The Investigative Committee said it was looking into the accusations but stressed that Razvozzhayev had not complained. “No official complaint about torture or kidnapping or any other unlawful actions has been received,” committee spokesman Vladimir Markin said in a statement on the agency’s website.
Analysts suggested that authorities were going after Razvozzhayev because they had too little evidence against Left Front leader Sergei Udaltsov.
Alexei Makarkin, of the Center for Political Technologies, said investigators needed Razvozzhayev’s admission of guilt. “The film is not enough evidence,” he said, referring to the “Anatomy of a Protest 2” documentary.
Svetova, of the monitoring commission, said the film and the criminal cases were “a planned chain of operations” against opposition leaders.
Investigators opened a criminal case against Udaltsov and others after the film was aired Oct. 5. Udaltsov has been barred from leaving Moscow since he was questioned and police searched his home.
Udaltsov’s lawyer, Violetta Volkova, on Wednesday dismissed a media report that said he might seek to flee the country but suggested that he expected to be detained soon. Udaltsov had stopped taking telephone calls because he did not want to give interviews and wished to spend his last days in freedom in his own way, Volkova told Interfax.
She also confirmed that Udaltsov had been summoned to the Investigative Committee this Friday.
Volkova had originally planned to defend Razvozzhayev but was refused by investigators who argued that she could not defend multiple suspects with contradicting interests.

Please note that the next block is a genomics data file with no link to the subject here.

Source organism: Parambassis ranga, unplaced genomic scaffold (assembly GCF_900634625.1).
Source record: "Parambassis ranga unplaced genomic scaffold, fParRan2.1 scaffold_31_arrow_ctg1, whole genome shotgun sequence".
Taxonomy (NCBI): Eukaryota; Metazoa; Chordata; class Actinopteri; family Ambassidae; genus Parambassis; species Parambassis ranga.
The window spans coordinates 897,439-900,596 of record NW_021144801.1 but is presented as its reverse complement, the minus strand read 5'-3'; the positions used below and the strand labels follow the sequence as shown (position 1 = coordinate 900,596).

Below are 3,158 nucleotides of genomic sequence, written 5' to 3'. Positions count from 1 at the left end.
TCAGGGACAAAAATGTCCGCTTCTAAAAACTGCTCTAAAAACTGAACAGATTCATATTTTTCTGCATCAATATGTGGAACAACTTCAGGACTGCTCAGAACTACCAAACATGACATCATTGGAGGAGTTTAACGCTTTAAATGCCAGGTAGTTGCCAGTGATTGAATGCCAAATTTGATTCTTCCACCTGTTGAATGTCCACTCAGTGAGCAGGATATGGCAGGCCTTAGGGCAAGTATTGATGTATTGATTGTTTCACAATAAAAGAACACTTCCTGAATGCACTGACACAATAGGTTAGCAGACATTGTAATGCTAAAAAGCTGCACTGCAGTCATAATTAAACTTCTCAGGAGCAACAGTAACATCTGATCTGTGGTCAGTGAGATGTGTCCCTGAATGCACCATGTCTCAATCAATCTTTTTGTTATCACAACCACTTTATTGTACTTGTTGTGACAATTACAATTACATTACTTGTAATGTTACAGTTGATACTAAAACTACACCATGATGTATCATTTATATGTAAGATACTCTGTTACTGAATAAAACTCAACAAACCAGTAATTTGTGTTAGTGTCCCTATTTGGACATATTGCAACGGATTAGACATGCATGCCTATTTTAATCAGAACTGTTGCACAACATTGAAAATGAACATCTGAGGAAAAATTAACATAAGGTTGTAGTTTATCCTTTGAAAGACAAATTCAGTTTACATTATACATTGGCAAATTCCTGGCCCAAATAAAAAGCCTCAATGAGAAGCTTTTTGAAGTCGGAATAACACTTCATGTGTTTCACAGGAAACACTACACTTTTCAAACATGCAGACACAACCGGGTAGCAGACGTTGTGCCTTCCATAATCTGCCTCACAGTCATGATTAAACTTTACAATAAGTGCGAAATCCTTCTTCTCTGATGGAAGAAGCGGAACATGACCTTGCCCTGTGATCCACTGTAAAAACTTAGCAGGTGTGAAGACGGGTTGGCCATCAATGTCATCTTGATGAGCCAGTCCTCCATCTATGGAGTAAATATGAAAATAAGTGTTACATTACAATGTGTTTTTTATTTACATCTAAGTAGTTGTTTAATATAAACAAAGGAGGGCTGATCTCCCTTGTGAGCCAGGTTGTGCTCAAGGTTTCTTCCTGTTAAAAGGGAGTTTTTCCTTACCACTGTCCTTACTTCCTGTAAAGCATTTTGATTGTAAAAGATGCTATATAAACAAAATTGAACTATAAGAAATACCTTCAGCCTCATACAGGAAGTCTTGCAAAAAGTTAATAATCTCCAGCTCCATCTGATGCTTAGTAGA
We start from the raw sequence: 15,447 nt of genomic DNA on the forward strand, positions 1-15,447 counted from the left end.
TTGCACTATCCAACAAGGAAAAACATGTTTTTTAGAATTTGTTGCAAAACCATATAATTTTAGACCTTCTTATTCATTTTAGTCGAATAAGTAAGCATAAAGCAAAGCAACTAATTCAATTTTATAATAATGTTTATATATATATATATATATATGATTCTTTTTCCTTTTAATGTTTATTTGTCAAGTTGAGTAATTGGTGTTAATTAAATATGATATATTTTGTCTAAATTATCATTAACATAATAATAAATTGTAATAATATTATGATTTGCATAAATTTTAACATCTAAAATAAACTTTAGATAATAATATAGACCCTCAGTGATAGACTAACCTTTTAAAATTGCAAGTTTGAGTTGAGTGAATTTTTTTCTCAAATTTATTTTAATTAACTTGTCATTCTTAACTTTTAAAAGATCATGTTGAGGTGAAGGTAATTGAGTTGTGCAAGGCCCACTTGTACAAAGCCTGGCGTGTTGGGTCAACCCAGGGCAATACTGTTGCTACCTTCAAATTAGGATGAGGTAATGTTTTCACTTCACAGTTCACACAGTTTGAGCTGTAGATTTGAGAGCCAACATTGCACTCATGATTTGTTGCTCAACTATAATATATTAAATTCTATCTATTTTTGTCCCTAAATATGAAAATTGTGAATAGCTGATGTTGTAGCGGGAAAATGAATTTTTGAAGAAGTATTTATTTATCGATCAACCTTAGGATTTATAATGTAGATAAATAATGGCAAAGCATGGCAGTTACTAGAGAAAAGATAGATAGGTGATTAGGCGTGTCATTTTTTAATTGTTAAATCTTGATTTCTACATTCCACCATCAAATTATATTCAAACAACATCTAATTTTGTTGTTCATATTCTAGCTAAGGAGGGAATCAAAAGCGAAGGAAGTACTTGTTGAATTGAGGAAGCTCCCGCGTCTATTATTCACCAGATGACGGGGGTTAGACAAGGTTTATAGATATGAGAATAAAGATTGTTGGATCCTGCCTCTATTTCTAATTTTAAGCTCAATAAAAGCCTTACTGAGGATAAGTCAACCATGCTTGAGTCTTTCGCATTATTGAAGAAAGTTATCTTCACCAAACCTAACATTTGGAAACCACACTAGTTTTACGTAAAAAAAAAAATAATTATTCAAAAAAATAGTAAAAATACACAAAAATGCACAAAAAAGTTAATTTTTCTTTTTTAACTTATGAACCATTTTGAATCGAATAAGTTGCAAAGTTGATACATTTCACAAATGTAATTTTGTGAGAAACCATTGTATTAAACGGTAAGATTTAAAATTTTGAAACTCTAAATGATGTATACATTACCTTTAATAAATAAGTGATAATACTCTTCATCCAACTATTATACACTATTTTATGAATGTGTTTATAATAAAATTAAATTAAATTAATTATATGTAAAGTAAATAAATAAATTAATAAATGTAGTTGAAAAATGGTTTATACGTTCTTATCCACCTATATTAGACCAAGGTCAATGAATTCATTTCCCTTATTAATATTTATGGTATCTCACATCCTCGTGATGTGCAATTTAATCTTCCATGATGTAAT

Razvozzhayev’s new lawyer, Mark Feigin, who had at first failed to get permission to visit the detainee, said Wednesday on Twitter that the Investigative Committee accepted his request and that he would see his client on Thursday. Volkova and Feigin are well-known for their defense of members of the punk band Pussy Riot.
Analysts warned that the case would further damage the government’s standing, both nationally and internationally. “Clearly now everybody will be talking about torture. This is a poison pill for Putin,” said Gleb Pavlovsky, editor of the Russ.ru website and a former Kremlin adviser.
President Vladimir Putin will hold a public discussion with members of the Valdai Club of international Russia experts this Thursday.
Pavlovsky suggested that Razvozzhayev’s case did not reflect a Kremlin plan. “These are [law enforcement] agencies trying to fulfill orders,” he said.
Putin’s spokesman, Dmitry Peskov, refused to comment on the accusations Wednesday. “This is hardly a case for the Kremlin … but for investigators, prosecutors judges and lawyers and human rights activists,” Peskov was quoted by Interfax as saying.
Alexei Mukhin, an analyst with the Center for Political Information, suggested that Razvozzhayev had made up the accusations. “There was probably nothing illegal here,” he said, adding that the trial of the Pussy Riot members had shown how “lawyers, crowds and journalists” acted together to distort the truth.
The pro-Kremlin tabloid site LifeNews, which on Sunday posted the video in which Razvozzhayev first made his torture allegations, published a report Wednesday saying there was evidence that his claims were unsubstantiated. The report quoted an undisclosed Investigative Committee source as saying the agency was checking claims that the so-called abduction was staged.
Also, Interfax quoted an unspecified law enforcement source as saying the abduction and torture accusations reflect a “hysterical media campaign” organized by the opposition.
The retrospective includes work from 32 individual and personal projects made over the course of the last 25 years. The photographs of Howard Schatz are exhibited in museums and photography galleries internationally and are included in innumerable private collections. He has received international acclaim for his work which has been published in eighteen monographs. .